Gov. Bobby Jindal finally unveiled his tax-swap plan last week — almost. After promising to produce a bill by March 15, he instead gave lawmakers a two-page summary of high-minded but vague talking points, which at least was more than the one-page summary he previously used.
For example, he acknowledged that he wants to raise the state sales tax from 4 percent to 5.88 percent — a hike of 47 percent. That will give most parts of Louisiana the highest combined state and local sales tax rates in the country. (Jindal ignores that aspect of the plan.) At the same time, his handout alluded to eliminating "unnecessary" state sales tax exemptions, but didn't specifically cite any of them.
It was more than a tad ironic — metaphoric might be more like it — that the live online video stream of Jindal's address last Thursday to the joint meeting of the House Ways & Means Committee and the Senate Revenue and Fiscal Affairs Committee had no audio. Not long after he left the witness table, the audio came back on. The next day, the archived version of the video still had no audio for Jindal's presentation.
Given the governor's penchant for keeping his most controversial initiatives under tight wraps until the last possible minute, one can't help wondering if audio blackout was a technical glitch or a Machiavellian ploy straight out of Richard Nixon's playbook.
In any event, Jindal won't be able to play hide-the-ball much longer. That strategy worked fine last year with his education reform package, but things are different now. For starters, it was relatively easy then to sell the idea that teachers are responsible for Louisiana's poor educational outcomes. This year, it won't be so easy to convince people that paying the highest sales taxes in the country will be good for business.
The political landscape shifted, too. Jindal's popularity is falling like a rock. Voters, as well as a growing number of lawmakers, no longer seem willing to follow him blindly. Moreover, the governor faces much higher procedural hurdles with this tax-swap plan. He needed only a simple majority in each legislative chamber to pass his education plan last year; he'll need two-thirds to raise the sales tax this session. He has been told by more than one lawmaker that any plan to hike sales taxes is DOA in the House.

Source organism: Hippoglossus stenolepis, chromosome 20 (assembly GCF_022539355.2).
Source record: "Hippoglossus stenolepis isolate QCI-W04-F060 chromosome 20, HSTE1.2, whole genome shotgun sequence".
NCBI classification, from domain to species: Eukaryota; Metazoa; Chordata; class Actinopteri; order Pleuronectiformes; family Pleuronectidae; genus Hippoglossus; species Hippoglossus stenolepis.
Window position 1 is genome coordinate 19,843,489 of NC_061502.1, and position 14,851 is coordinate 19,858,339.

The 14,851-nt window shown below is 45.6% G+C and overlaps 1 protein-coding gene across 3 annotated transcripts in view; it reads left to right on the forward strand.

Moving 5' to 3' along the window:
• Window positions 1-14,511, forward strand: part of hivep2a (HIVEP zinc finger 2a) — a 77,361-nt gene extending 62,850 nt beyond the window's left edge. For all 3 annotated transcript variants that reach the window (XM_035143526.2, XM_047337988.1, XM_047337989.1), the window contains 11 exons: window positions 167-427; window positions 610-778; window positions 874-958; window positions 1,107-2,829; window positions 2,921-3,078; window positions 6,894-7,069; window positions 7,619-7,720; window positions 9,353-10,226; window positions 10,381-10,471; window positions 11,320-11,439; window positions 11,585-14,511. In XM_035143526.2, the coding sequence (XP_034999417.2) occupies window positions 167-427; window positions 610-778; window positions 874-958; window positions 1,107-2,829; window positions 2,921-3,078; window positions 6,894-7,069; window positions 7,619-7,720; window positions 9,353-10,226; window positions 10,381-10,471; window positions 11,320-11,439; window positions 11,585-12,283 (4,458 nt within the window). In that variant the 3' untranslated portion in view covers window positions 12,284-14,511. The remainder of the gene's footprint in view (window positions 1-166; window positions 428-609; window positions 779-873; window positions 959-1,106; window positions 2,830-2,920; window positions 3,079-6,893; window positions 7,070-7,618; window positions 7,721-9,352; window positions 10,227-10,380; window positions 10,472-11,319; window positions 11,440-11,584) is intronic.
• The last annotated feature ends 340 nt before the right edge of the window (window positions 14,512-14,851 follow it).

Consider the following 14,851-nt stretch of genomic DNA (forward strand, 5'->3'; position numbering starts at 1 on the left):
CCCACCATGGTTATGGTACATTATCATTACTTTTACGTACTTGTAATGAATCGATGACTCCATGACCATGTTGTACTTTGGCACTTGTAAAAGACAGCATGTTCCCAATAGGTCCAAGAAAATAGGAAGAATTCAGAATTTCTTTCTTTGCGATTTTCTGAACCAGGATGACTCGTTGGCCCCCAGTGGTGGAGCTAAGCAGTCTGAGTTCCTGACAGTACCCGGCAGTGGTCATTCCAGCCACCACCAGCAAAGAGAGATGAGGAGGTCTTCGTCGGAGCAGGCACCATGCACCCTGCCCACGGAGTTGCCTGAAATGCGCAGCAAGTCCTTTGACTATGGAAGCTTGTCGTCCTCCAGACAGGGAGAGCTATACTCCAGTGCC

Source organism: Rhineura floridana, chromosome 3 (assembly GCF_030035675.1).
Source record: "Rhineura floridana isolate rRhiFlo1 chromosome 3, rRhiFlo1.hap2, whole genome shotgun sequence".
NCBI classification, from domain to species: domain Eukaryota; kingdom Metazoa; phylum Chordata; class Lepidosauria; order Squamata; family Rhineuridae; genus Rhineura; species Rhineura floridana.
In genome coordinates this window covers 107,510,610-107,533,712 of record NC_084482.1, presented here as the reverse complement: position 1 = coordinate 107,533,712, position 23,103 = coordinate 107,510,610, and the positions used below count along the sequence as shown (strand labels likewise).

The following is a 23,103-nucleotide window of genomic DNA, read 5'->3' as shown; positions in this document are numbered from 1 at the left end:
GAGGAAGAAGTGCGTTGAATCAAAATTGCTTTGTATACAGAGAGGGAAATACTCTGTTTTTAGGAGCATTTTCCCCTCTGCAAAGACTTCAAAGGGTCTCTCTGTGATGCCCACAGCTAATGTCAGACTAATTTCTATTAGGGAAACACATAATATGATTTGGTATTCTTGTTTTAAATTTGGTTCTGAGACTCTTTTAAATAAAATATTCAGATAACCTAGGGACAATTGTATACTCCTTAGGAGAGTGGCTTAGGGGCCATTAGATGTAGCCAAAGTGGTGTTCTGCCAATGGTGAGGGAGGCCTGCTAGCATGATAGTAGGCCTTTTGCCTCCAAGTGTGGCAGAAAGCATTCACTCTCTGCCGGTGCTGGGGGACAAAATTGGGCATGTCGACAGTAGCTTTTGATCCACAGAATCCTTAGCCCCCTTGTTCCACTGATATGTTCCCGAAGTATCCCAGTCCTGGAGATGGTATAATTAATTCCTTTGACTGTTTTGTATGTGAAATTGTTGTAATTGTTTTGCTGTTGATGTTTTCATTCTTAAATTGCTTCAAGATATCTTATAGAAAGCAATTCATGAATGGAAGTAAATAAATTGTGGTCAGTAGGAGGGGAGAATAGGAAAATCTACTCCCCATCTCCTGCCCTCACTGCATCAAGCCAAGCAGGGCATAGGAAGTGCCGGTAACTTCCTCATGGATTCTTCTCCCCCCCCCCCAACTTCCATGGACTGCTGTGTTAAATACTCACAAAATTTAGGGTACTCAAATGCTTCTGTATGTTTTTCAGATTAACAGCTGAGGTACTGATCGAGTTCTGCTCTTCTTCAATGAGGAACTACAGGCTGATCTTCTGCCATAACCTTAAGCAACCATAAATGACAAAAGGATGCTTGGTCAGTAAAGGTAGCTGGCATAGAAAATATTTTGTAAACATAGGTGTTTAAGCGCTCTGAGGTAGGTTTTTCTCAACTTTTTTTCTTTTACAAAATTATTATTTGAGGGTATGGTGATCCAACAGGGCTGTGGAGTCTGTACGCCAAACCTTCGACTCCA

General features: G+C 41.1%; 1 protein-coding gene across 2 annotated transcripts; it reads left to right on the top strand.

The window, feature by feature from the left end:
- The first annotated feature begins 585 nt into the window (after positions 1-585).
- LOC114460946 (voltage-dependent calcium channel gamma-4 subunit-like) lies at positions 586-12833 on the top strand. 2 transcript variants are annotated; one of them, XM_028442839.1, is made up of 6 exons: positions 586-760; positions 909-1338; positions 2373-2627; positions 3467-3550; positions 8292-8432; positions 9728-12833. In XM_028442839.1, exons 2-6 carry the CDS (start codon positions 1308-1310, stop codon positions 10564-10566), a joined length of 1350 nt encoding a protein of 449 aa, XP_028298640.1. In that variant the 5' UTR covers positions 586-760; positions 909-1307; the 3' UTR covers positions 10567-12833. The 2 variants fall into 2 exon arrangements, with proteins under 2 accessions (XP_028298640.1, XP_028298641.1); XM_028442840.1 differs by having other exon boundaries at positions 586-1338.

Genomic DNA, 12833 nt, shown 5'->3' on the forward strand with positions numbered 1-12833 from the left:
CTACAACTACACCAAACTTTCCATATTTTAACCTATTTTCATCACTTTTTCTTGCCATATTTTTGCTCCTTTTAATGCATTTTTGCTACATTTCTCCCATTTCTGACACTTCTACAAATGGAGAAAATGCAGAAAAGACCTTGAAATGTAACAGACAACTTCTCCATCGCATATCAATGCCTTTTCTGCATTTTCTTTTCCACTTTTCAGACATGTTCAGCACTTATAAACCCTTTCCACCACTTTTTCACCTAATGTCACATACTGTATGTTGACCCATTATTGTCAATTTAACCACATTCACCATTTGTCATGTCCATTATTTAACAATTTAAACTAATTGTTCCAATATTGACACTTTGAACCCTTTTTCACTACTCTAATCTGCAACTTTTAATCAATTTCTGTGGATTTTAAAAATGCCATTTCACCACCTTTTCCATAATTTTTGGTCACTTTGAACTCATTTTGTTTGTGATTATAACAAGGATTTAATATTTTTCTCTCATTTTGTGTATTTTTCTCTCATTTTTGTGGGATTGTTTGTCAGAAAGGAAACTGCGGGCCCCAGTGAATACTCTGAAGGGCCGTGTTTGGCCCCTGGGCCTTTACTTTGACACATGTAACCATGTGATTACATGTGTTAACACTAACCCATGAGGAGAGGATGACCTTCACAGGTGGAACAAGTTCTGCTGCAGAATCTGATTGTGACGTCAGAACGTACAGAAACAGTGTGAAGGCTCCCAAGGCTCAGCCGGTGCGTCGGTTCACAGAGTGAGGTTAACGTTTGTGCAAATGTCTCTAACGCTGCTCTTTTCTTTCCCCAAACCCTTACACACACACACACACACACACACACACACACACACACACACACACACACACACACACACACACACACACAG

It's not just lawmakers who are upset with Jindal's plan — and his failure to deliver a bill with specifics, as promised, by March 15. A coalition of powerful associations representing sheriffs, district attorneys, school boards, local governments and others is poised to oppose the plan for a variety of reasons. Then there's the deafening silence from the business community, which should be a bedrock of support for a Republican governor.
It's hard to imagine retailers and the hospitality industry backing a plan to hike sales taxes by 47 percent. One can only wonder why they've stayed silent this long.
Last week, in response to criticism that his plan would hurt the poor and middle-class taxpayers, Team Jindal released figures purportedly showing that virtually all individual taxpayers would come out ahead under the governor's plan. If that's true, and if the plan really is "revenue-neutral" as Jindal has promised, then the plan must shift more of the tax burden to businesses.
But wait ... Jindal says this plan is designed to make Louisiana more attractive to businesses.
It's a zero-sum game, folks. If the plan is revenue-neutral, and if individuals will pay less under its provisions, then there's only one place to make up the difference: businesses. Either that, or the governor's lying about who's going to pay what.
Finally, as John Maginnis astutely noted in his column last week, how can Jindal say on one hand that we need to "fix" our tax code because it makes us so unattractive to business — and then brag about all the business and industry he has attracted to Louisiana as governor? Either the system is broken or it's not.
Truth is, parts of Louisiana's tax code are quite broken. Unfortunately, those are not the parts that Bobby Jindal is trying to "fix" with his 47 percent solution.